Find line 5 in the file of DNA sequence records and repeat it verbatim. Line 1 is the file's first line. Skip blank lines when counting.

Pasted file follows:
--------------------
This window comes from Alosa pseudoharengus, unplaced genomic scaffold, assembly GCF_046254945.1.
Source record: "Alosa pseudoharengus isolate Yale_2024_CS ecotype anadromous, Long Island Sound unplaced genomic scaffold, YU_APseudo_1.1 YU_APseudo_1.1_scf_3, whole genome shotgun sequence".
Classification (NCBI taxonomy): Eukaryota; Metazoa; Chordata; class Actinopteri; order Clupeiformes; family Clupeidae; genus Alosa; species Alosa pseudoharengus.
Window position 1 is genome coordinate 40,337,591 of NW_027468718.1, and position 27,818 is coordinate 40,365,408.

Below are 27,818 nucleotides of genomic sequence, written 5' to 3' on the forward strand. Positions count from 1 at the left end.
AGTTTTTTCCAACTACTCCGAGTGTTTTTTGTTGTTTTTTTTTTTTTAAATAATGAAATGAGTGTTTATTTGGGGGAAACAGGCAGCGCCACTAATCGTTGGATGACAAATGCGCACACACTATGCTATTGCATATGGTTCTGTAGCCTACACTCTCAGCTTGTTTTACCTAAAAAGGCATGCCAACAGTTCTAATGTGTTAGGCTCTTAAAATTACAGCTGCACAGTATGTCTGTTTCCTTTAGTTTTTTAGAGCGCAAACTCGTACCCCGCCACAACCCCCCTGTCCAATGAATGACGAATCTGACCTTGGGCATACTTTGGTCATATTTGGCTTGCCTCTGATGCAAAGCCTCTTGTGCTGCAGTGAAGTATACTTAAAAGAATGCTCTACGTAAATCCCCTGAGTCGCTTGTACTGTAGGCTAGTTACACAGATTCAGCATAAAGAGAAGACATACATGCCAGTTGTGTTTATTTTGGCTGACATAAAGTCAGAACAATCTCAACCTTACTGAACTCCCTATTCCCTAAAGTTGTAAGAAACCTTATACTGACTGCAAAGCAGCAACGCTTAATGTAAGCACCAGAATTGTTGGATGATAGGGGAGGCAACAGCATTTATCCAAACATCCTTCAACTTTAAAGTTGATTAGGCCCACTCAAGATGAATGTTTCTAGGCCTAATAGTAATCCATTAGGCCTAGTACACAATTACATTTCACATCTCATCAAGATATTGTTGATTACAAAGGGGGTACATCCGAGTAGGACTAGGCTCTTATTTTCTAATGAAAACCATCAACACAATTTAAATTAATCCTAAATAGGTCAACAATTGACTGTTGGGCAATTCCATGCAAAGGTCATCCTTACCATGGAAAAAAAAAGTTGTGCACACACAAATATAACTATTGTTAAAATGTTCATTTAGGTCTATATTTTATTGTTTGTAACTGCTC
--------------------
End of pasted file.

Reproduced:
Below are 27,818 nucleotides of genomic sequence, written 5' to 3' on the forward strand. Positions count from 1 at the left end.